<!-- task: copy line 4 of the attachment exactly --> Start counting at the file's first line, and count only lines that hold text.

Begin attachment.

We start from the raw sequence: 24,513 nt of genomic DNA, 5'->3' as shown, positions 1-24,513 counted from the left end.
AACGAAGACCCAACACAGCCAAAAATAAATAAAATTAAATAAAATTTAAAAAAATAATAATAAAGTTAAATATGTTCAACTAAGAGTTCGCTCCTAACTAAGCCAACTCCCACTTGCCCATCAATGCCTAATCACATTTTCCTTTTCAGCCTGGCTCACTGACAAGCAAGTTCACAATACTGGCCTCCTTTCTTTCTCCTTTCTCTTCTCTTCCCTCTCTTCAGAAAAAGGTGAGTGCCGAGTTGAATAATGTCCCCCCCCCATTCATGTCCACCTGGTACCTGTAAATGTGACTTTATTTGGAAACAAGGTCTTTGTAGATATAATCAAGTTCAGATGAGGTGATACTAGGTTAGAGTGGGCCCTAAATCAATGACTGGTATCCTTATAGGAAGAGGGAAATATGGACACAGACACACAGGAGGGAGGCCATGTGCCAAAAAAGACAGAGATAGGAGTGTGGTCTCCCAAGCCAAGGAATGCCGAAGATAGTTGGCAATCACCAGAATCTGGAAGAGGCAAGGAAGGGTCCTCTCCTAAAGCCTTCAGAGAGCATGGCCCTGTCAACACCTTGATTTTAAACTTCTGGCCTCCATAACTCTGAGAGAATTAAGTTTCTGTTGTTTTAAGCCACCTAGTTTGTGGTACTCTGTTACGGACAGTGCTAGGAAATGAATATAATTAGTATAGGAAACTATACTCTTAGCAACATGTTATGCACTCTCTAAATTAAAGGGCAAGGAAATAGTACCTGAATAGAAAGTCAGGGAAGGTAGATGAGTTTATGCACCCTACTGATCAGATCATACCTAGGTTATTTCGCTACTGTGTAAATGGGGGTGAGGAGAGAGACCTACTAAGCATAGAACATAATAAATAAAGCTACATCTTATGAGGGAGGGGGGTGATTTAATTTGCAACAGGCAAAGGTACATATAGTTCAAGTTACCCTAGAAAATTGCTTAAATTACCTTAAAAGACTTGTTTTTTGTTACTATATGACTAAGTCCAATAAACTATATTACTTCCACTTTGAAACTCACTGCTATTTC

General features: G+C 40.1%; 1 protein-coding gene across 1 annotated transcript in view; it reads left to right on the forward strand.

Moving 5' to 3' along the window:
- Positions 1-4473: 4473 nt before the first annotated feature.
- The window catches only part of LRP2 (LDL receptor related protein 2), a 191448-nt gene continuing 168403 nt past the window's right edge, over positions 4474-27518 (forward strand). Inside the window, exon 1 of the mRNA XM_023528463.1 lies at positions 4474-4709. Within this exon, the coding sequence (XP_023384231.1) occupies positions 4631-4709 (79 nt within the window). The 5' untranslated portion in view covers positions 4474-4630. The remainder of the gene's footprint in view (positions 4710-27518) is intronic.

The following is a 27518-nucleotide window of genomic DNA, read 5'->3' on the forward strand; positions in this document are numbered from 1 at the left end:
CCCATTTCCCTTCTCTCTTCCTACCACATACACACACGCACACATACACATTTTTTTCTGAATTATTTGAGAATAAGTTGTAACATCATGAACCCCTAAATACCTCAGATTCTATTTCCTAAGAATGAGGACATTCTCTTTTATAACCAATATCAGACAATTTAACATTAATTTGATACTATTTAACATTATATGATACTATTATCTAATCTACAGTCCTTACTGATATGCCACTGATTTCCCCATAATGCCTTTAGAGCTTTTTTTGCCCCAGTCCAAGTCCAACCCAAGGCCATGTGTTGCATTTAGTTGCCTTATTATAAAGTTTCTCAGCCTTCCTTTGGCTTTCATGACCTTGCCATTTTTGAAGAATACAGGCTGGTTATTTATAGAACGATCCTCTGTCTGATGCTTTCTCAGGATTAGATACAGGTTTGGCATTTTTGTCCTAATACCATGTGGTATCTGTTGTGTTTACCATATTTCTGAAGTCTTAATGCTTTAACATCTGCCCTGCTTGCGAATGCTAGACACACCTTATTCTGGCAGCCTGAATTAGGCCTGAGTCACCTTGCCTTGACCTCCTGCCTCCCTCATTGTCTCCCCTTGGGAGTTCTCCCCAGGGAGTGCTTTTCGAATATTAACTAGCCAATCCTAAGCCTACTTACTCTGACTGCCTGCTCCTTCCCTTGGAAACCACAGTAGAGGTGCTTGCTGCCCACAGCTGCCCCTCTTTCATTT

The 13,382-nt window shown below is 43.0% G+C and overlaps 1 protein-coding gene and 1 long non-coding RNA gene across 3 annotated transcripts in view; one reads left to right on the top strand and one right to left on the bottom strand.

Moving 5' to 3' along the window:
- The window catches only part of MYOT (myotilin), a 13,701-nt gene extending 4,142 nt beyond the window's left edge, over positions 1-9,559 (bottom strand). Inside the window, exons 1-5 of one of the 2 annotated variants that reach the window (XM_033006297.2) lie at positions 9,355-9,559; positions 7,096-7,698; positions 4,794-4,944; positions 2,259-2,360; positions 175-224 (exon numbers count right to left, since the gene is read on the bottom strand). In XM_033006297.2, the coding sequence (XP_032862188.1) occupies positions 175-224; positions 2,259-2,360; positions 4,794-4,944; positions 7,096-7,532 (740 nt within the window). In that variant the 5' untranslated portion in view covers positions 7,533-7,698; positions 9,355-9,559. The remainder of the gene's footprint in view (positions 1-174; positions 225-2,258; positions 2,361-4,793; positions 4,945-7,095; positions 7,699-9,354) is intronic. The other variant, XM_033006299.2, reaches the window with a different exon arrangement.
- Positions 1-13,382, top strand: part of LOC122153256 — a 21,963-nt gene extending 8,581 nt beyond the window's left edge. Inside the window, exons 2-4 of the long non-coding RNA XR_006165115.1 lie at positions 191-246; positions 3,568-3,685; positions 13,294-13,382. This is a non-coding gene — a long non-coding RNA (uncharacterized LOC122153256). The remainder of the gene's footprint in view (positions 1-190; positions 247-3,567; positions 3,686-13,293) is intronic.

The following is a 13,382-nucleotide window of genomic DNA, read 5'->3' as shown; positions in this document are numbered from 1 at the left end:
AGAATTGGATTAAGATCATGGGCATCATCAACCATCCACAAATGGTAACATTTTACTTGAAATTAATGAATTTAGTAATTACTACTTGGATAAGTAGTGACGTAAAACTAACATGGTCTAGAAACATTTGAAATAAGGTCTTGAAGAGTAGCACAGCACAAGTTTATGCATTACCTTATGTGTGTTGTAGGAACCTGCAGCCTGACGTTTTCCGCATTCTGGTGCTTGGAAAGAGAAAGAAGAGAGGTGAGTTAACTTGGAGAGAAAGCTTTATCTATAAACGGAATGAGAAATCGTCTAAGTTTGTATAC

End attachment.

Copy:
Moving 5' to 3' along the window: